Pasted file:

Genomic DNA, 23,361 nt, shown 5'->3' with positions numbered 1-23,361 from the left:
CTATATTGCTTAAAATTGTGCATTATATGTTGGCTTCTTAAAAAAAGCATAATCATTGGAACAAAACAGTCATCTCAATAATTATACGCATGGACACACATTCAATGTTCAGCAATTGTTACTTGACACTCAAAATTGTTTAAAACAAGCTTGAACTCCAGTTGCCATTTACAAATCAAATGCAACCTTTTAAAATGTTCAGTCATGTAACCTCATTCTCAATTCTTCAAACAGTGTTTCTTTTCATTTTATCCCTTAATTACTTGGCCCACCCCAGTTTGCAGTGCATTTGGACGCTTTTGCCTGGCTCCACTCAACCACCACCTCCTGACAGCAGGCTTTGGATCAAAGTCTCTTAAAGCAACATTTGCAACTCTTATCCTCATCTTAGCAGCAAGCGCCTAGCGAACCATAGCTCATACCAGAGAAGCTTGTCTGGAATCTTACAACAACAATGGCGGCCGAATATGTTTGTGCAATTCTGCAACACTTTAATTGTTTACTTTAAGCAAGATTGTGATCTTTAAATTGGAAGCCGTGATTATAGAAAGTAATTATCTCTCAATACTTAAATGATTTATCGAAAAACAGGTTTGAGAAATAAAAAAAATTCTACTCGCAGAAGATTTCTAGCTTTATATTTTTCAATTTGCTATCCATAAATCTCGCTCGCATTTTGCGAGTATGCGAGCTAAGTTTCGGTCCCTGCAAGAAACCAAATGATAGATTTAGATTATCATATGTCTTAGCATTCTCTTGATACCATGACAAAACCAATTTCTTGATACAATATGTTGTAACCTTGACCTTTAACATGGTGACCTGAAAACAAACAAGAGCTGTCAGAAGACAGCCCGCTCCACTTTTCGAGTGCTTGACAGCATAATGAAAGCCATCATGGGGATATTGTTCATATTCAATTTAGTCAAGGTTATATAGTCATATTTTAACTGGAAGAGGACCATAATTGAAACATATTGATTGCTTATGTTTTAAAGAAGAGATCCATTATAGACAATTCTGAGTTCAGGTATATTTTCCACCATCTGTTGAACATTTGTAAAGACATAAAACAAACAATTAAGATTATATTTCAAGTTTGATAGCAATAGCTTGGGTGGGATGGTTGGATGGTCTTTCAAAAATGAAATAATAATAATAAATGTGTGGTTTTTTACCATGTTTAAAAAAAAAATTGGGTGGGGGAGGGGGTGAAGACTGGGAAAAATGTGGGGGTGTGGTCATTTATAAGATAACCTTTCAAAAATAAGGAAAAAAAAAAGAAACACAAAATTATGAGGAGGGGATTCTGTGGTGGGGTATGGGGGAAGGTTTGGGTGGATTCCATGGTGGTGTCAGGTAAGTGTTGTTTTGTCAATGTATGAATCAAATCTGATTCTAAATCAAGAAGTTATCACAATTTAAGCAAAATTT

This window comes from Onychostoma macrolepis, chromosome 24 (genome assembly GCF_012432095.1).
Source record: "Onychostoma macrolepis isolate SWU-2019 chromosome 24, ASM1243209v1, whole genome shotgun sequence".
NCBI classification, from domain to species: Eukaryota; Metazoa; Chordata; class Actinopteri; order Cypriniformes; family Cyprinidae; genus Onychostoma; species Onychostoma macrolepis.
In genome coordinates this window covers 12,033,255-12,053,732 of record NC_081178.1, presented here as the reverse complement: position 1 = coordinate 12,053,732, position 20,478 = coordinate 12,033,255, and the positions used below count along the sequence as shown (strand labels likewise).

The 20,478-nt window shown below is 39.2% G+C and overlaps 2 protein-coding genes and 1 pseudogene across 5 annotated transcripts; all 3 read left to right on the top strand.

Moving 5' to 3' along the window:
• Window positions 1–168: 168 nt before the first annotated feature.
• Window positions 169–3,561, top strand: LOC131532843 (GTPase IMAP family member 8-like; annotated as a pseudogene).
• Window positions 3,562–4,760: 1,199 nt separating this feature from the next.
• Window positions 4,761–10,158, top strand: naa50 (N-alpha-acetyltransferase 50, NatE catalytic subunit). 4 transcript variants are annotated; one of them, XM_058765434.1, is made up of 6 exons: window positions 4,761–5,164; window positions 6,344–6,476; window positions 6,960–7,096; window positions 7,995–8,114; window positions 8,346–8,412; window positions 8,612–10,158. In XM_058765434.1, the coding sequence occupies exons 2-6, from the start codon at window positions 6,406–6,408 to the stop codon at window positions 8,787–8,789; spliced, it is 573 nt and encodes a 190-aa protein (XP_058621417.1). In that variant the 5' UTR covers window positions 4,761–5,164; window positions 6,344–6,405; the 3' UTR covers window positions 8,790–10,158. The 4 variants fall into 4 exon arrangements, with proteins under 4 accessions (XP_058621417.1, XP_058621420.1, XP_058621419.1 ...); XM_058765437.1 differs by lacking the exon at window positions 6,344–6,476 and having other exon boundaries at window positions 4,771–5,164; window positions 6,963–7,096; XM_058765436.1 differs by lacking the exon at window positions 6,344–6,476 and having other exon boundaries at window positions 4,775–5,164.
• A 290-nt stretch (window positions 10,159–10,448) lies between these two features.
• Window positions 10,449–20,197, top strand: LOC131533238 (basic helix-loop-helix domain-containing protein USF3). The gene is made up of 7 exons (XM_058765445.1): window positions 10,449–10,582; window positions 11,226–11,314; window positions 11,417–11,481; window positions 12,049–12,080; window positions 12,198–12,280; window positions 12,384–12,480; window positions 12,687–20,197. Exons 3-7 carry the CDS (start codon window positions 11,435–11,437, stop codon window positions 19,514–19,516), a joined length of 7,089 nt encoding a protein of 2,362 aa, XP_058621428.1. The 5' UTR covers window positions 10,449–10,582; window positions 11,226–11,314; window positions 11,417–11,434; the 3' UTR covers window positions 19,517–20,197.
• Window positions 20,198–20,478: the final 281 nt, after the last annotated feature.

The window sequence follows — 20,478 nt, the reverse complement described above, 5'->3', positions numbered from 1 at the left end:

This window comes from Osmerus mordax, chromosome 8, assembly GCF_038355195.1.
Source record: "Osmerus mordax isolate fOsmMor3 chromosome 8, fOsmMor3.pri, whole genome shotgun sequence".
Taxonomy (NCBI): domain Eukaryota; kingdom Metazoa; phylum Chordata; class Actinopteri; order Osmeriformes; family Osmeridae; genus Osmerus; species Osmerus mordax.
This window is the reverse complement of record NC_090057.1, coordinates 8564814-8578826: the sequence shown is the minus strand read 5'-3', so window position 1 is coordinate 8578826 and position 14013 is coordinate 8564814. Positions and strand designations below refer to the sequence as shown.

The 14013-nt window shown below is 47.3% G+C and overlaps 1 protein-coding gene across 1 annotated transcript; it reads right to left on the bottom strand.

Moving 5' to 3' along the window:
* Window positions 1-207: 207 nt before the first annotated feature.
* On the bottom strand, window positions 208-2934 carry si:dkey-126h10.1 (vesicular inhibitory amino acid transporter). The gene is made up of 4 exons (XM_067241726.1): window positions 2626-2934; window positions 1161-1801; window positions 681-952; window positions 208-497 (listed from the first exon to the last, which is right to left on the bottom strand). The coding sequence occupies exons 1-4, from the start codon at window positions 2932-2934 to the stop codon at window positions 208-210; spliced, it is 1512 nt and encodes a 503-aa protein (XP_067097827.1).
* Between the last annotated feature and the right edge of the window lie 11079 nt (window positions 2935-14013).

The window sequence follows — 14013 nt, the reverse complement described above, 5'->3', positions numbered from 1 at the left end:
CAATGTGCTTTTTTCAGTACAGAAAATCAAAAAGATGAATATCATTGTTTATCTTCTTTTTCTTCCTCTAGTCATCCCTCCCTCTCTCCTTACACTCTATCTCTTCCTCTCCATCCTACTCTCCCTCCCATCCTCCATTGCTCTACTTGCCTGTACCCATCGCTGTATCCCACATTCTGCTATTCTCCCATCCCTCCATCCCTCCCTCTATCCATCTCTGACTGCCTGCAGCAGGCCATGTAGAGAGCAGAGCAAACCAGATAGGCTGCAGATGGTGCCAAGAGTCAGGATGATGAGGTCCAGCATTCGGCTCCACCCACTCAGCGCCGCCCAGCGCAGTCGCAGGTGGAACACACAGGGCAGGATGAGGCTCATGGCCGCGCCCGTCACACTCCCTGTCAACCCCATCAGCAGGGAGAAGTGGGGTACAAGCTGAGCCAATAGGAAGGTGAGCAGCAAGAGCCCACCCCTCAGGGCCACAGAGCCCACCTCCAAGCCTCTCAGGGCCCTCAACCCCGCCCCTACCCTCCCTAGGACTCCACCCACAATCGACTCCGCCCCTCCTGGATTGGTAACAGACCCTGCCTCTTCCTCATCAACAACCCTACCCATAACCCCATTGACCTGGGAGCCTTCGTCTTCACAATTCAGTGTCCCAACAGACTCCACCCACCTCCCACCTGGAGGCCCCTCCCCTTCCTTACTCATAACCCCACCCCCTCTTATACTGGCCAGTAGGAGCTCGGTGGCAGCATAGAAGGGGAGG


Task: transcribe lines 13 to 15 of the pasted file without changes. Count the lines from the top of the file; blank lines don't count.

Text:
• A 290-nt stretch (window positions 10,159–10,448) lies between these two features.
• Window positions 10,449–20,197, top strand: LOC131533238 (basic helix-loop-helix domain-containing protein USF3). The gene is made up of 7 exons (XM_058765445.1): window positions 10,449–10,582; window positions 11,226–11,314; window positions 11,417–11,481; window positions 12,049–12,080; window positions 12,198–12,280; window positions 12,384–12,480; window positions 12,687–20,197. Exons 3-7 carry the CDS (start codon window positions 11,435–11,437, stop codon window positions 19,514–19,516), a joined length of 7,089 nt encoding a protein of 2,362 aa, XP_058621428.1. The 5' UTR covers window positions 10,449–10,582; window positions 11,226–11,314; window positions 11,417–11,434; the 3' UTR covers window positions 19,517–20,197.
• Window positions 20,198–20,478: the final 281 nt, after the last annotated feature.